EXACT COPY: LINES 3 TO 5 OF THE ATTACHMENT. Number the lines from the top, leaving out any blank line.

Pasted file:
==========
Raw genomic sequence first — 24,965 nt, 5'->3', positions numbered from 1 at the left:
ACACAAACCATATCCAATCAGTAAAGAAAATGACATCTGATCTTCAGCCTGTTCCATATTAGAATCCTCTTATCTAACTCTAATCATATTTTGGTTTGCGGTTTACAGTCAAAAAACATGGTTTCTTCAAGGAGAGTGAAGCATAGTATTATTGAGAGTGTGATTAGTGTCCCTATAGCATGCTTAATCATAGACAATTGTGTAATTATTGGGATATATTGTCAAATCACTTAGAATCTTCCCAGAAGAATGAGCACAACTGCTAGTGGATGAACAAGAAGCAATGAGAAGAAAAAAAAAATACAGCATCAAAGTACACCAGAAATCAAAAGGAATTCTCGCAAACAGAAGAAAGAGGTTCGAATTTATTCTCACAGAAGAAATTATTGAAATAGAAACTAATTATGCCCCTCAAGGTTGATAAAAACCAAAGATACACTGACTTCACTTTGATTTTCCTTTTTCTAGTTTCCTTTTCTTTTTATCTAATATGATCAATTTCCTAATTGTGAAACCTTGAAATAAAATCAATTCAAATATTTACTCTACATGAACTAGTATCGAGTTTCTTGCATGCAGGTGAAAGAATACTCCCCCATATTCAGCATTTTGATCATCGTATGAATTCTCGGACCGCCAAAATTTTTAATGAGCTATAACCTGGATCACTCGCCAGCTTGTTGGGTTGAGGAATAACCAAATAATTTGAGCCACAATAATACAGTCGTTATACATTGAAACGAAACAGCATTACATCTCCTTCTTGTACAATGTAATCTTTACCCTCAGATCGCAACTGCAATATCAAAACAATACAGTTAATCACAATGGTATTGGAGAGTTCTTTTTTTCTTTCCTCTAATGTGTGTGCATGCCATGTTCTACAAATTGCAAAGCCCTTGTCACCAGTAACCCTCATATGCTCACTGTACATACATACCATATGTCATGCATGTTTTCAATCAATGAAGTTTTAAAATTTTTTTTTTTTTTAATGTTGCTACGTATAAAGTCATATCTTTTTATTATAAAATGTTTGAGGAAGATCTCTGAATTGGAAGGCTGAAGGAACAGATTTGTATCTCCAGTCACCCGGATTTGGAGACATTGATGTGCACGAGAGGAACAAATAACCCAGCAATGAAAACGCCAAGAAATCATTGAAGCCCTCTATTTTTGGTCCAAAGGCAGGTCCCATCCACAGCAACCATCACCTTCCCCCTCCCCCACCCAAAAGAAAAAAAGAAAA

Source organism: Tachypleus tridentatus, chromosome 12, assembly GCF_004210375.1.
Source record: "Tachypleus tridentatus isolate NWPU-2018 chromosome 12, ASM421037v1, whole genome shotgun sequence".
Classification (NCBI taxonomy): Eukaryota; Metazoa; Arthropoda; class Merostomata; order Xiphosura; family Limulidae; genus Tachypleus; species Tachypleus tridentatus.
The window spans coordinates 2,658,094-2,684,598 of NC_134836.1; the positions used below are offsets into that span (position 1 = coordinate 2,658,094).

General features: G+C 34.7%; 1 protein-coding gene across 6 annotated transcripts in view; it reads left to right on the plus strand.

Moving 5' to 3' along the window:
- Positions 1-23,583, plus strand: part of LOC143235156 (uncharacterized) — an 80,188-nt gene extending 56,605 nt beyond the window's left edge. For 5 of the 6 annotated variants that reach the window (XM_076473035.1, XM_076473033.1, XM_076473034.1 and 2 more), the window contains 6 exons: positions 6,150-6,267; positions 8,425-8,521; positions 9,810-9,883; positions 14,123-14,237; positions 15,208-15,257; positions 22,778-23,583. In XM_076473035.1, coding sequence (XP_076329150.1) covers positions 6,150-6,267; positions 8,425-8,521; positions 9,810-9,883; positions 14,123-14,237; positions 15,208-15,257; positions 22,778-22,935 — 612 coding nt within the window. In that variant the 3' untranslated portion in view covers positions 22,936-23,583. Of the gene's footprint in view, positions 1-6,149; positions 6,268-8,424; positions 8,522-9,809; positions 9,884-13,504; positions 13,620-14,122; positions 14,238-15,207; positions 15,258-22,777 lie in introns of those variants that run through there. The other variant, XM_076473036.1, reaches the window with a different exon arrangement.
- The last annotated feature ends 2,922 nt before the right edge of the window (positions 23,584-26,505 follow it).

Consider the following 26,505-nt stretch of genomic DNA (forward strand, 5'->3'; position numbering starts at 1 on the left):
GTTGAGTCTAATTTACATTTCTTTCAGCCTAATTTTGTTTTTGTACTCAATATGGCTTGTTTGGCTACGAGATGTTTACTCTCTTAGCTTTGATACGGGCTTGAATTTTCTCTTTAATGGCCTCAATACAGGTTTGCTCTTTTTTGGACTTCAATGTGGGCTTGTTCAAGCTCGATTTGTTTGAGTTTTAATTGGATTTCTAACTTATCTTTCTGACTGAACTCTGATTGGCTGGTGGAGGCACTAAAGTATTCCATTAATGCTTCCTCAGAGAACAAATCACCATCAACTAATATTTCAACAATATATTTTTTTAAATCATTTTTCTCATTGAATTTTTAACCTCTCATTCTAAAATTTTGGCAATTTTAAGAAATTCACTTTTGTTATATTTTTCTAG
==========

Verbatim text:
Source organism: Tachypleus tridentatus, chromosome 12, assembly GCF_004210375.1.
Source record: "Tachypleus tridentatus isolate NWPU-2018 chromosome 12, ASM421037v1, whole genome shotgun sequence".
Classification (NCBI taxonomy): Eukaryota; Metazoa; Arthropoda; class Merostomata; order Xiphosura; family Limulidae; genus Tachypleus; species Tachypleus tridentatus.